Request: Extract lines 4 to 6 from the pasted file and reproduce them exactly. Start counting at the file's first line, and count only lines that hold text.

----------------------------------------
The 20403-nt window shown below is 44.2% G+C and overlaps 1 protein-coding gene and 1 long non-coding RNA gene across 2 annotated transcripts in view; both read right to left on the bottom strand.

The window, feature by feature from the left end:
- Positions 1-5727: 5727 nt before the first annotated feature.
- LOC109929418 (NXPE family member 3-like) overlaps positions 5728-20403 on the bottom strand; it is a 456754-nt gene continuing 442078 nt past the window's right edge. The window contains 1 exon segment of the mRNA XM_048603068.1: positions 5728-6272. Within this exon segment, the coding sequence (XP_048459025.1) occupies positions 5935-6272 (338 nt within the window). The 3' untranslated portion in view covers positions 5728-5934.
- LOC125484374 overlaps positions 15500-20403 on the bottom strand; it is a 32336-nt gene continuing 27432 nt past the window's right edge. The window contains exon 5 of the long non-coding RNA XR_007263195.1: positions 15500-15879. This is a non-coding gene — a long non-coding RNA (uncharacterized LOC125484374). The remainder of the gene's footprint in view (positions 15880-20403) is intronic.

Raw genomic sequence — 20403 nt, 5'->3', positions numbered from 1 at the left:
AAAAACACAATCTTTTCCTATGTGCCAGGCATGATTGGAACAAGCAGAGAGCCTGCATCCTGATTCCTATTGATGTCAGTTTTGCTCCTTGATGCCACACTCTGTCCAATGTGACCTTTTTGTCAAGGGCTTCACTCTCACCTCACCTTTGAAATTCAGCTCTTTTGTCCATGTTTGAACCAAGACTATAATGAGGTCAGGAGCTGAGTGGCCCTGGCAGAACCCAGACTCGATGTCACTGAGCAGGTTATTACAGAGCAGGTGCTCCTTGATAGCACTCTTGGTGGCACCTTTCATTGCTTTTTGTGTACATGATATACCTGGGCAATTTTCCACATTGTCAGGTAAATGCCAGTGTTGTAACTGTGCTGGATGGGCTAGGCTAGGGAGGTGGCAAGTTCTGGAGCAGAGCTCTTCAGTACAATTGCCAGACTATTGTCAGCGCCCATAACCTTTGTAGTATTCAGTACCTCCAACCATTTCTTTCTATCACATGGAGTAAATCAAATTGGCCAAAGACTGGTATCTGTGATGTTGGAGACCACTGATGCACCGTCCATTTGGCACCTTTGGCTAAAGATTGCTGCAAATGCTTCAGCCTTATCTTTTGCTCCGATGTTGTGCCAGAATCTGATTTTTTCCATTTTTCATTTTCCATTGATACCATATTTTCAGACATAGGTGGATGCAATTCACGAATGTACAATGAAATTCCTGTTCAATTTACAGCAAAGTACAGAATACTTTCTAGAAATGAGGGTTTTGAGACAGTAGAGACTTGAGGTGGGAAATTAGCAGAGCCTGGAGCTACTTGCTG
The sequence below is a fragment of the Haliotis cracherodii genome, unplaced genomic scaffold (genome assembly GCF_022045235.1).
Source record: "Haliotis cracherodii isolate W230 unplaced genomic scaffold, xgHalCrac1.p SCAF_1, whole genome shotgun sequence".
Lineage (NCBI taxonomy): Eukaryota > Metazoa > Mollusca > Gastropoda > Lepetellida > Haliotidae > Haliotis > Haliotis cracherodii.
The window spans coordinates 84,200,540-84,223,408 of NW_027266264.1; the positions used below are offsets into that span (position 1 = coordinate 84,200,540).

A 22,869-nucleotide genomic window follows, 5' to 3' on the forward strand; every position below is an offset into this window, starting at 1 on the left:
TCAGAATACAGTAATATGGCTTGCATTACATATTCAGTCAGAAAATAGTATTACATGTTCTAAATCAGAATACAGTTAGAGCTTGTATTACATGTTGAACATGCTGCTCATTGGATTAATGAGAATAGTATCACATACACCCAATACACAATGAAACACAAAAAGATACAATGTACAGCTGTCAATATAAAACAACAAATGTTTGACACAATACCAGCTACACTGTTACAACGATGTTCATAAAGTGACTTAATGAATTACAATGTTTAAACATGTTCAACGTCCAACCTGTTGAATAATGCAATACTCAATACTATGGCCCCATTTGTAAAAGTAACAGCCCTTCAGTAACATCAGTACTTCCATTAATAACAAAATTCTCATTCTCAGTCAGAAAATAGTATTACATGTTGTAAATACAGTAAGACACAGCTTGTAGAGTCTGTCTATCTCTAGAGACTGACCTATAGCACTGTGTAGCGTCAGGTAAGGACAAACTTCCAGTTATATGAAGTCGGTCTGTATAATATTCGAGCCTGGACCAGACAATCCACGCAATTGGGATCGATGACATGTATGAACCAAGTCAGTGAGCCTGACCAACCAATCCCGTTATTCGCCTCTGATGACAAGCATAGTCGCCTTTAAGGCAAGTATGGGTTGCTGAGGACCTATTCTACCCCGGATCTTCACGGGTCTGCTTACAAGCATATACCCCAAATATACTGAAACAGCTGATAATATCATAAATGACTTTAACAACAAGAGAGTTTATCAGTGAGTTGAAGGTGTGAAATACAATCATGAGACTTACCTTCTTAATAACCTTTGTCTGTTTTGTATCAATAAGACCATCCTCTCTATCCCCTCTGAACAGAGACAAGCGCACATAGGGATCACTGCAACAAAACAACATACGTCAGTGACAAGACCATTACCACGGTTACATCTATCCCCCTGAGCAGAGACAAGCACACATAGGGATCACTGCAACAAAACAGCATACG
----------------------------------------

- LOC109929418 (NXPE family member 3-like) overlaps positions 5728-20403 on the bottom strand; it is a 456754-nt gene continuing 442078 nt past the window's right edge. The window contains 1 exon segment of the mRNA XM_048603068.1: positions 5728-6272. Within this exon segment, the coding sequence (XP_048459025.1) occupies positions 5935-6272 (338 nt within the window). The 3' untranslated portion in view covers positions 5728-5934.
- LOC125484374 overlaps positions 15500-20403 on the bottom strand; it is a 32336-nt gene continuing 27432 nt past the window's right edge. The window contains exon 5 of the long non-coding RNA XR_007263195.1: positions 15500-15879. This is a non-coding gene — a long non-coding RNA (uncharacterized LOC125484374). The remainder of the gene's footprint in view (positions 15880-20403) is intronic.

Raw genomic sequence — 20403 nt, 5'->3', positions numbered from 1 at the left: